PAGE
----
Psalm 103

Psalm 103 Ο Προοιμιακός (Introductory Psalm read at Vespers)   The start of the Psalm provides us with a description of God’s Creation, and through it, revealing His might and glory. We read of clouds, winds, waters and mountains, all highlighting God’s glory and contrasting small humanity against His greatness and magnitude. But that is not the only image the Psalm projects. Subsequent verses provide a softer image of the Lord’s greatness through all the beautiful elements of Creation such as grasses, springs and trees. There are birds singing and an “earth that is satisfied with the fruit of your [...]

By |2017-12-08T09:57:34+11:00December 8th, 2017|Comments Off on Psalm 103

Psalm 50

Psalm 50   Psalm 50 (English Bibles, 51) is the only Psalm prescribed to be recited in its entirety during every celebration of the Divine Liturgy. Whether in the Liturgy of St Basil or St John Chrysostom, it is the prayer of a murderer and adulterer that the Priest must pray when the congregation commences chanting the Cherubic Hymn in preparation for the Great Entrance of the Holy Gifts. It is a Psalm in which, using the words of that great sinner David, one prays for God’s Holy Spirit, mercy and forgiveness. It is this strong sense of the presence [...]

By |2017-07-16T03:26:24+10:00July 16th, 2017|Comments Off on Psalm 50

“My heart and my flesh have rejoiced in the living God” (Ps 84:3)

«ἡ καρδία μου καὶ ἡ σάρξ μου ἠγαλλιάσαντο ἐπὶ Θεὸν ζῶντα» (Ψαλμ. ΠΓ᾽ 3) “My heart and my flesh have rejoiced in the living God” (Ps 84:3) It is said that David composed this Psalm in the desert beyond the Jordan. He was there because he was being pursued by his son Absalom after having been betrayed by his counsellor Ahithophel. We therefore have David searching for God in the desert. It was adopted later by pilgrims travelling to Jerusalem, so it has become the par excellence Psalm of pilgrimage. The Psalm speaks of an immediate relationship with the Lord. [...]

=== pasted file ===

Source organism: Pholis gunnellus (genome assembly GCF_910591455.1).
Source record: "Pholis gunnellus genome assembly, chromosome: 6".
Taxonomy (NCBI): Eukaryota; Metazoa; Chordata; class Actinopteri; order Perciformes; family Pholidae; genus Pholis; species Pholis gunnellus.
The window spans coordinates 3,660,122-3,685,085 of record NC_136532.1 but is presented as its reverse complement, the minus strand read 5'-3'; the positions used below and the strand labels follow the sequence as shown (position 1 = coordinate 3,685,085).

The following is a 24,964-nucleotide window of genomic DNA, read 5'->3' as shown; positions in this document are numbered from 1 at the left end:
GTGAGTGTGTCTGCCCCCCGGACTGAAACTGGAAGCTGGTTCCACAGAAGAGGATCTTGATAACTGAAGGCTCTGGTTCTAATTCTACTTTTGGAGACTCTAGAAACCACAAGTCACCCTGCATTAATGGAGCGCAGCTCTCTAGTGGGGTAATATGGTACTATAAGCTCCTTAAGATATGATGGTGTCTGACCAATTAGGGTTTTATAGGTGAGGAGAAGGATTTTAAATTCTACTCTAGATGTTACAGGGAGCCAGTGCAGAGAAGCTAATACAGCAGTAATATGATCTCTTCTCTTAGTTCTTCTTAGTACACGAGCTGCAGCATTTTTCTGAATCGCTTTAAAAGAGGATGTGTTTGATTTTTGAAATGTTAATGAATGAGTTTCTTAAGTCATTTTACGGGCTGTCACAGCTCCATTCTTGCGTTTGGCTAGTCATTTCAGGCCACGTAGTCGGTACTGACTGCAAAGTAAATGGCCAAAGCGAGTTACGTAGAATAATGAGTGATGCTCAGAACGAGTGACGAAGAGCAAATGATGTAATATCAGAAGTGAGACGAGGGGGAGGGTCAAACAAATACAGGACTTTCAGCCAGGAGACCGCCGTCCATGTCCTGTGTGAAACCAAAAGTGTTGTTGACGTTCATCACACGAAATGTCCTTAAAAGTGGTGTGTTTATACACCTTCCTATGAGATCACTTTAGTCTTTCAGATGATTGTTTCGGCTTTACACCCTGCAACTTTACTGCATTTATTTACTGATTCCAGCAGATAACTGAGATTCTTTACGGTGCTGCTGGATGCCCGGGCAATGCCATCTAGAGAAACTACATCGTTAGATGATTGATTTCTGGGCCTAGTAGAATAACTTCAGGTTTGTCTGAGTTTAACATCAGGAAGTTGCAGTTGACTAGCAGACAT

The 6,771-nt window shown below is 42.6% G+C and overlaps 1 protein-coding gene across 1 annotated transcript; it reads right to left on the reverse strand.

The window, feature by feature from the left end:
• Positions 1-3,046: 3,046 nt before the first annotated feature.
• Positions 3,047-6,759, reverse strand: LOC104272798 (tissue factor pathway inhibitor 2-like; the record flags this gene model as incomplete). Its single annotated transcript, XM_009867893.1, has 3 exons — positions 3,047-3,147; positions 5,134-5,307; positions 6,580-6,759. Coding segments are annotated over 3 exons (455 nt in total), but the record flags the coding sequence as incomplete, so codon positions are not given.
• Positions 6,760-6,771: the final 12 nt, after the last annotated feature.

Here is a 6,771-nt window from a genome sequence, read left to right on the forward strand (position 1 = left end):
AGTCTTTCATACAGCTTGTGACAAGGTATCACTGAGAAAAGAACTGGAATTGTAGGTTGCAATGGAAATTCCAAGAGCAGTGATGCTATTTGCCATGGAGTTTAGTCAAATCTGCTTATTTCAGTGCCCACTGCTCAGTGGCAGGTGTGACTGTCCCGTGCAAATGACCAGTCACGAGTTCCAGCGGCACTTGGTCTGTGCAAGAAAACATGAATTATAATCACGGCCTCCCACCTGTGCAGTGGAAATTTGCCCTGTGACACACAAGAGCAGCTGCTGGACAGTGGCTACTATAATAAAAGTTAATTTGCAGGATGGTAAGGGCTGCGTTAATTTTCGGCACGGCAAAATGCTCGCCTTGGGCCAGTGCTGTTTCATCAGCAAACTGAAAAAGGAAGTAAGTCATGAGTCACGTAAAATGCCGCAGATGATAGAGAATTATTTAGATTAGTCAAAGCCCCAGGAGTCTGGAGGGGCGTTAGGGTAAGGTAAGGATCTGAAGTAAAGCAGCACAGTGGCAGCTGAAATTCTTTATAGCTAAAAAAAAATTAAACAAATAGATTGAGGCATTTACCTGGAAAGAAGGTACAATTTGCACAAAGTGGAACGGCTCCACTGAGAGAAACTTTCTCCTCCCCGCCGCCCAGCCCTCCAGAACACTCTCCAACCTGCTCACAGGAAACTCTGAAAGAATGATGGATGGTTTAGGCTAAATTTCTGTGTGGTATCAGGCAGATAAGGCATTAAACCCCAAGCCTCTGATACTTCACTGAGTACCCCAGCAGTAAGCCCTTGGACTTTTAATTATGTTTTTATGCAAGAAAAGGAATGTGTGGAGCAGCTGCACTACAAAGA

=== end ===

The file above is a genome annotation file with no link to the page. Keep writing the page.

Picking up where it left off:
By |2017-06-19T16:57:49+10:00April 19th, 2017|Comments Off on “My heart and my flesh have rejoiced in the living God” (Ps 84:3)

Psalm 135

Psalm 135 Ἐξομολογεῖσθε τῷ Κυρίῳ Give Thanks to the Lord Because the line “for His mercy endured forever” appears in each of its twenty-six verses, this Psalm, along with Psalm 134, is known in Orthodox worship as the polyeleion or “manifold mercy”. It starts with three introductory verses, as St Jerome states: 'Give thanks to the Lord of lords' refers to the Son. The 'God of Gods' to the Father. We give thanks, therefore to the Father and to the Son.’ After these verses that call for the praise of God, one may distinguish three stanzas in this Psalm. Stanza [...]

By |2017-03-19T20:32:01+11:00December 19th, 2016|Comments Off on Psalm 135

Psalm 118 (119 in Greek)

Psalm 118 (119 in Greek)   The longest of all the Psalms is Psalm 118, consisting of twenty-two stanzas of eight lines each. Every verse in each stanza begins with the same letter of the alphabet. There is a tradition that King David used this Psalm to teach his young son Solomon the alphabet - but not just the alphabet for writing letters: the alphabet of the spiritual life. The Psalm comprises an entire Kathisma (division of the Psalter) in Orthodox liturgical practice. In Orthodox monasteries it is read daily at the Midnight Office: “At midnight I arose to give [...]

By |2017-03-06T10:58:07+11:00October 6th, 2016|Comments Off on Psalm 118 (119 in Greek)